Search

Top 60 Oracle Blogs

Recent comments

June 2016

Installing EM13c on Windows Tips

I just built out my own EM13c environment so I can answer many questions that I won’t be able to ignore just because I no longer work at Oracle.

Yes, You Must Use CALIBRATE_IO. No, You Mustn’t Use It To Test Storage Performance.

I occasionally get questions from customers and colleagues about performance expectations for the Oracle Database procedure called calibrate_io on XtremIO storage. This procedure must be executed in order to update the data dictionary. I assert, however, that it shouldn’t be used to measure platform suitability for Oracle Database physical I/O. The main reason I say this is because calibrate_io is a black box, as it were.

The procedure is, indeed, documented so it can’t possibly be a “black box”, right? Well, consider the fact that the following eight words are the technical detail provided in the Oracle documentation regarding what calibrate_io does:

This procedure calibrates the I/O capabilities of storage.

Do, There Is No Try

I know Werner DeGruyter will like the title of this post, so here’s a post dedicated to him as my last week at Oracle is off to a busy start…. </p />
</p></div></div>

    	  	<div class=

Little things worth knowing: auto-DOP or hint-which one takes precedence?

This is just another short post about one of the little things worth knowing. Assume you are on 12.1.0.2 for example and you want to know if parallel_degree_limit reliably keeps the degree of parallelism at bay, for all sessions and queries across the board. After all, every machine has finite CPU (and other) resources that shouldn’t be exhausted. Setting parallel_degree_limit of course only has an effect if you set parallel_degree_policy to limited, auto or adaptive. The latter is the Big Knob to enable Automatic Degree Of Parallelism (DOP), and the post assumes that Auto DOP is enabled for the session. In this configuration, what happens to hinted statements?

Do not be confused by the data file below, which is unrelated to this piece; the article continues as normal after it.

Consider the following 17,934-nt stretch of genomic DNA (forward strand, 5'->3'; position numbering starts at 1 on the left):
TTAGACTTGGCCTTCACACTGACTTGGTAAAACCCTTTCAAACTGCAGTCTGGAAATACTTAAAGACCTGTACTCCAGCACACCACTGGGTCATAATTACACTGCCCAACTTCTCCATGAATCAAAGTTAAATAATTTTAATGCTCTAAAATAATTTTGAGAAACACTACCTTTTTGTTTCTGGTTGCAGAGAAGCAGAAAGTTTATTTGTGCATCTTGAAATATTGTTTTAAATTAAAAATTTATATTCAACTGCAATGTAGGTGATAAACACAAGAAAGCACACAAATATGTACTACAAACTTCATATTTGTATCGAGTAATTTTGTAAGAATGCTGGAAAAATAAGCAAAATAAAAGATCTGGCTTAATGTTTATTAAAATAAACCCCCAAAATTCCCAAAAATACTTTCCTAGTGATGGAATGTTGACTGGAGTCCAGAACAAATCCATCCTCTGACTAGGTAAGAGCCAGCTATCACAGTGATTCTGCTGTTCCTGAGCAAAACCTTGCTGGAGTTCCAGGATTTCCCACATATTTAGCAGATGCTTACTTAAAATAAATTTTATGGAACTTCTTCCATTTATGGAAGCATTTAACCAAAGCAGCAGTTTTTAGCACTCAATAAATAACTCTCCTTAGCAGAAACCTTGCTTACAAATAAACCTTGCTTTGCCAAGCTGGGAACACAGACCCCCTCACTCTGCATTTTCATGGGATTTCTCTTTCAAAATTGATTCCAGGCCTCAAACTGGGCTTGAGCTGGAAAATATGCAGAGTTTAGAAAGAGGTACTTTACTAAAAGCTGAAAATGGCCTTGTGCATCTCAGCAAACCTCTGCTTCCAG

Documentation

The documentation (12c Reference Guide, section on parallel_degree_limit) states that you can provide an integer in addition to “CPU” and “IO”:

Major and Minor keys in Oracle NoSQL Database

Oracle NoSQL Database uses Major and Minor key values to achieve user-controllable record co-location. Records are stored based on the hash of the major key, so all of the records with the same major key will be co-located on the same server.

Oracle Cloud v/s Amazon Cloud

A few years ago, I taught an online class in Oracle Database administration for the University of Washington. Every student was given their own virtual machine in the Amazon cloud for the duration of the class, courtesy of Amazon. It was ridiculously simple to clone, start, stop, and destroy virtual machines using the Amazon CLI (command line interface). All students had full SSH and SQL*Net access to their virtual machines in the Amazon cloud. At that time, Oracle had a pitiful cloud offering: a single schema on Oracle Database 11g, a maximum of 50 GB of database storage, and no Oracle Net (SQL*Net) access

Storing Date Values As Numbers (The Numbers)

In my last couple of posts, I’ve been discussing how storing date data in a character based column is a really really bad idea. In a follow-up question, I was asked if storing dates in NUMBER format was a better option. The answer is that it’s probably an improvement from storing dates as strings but it’s […]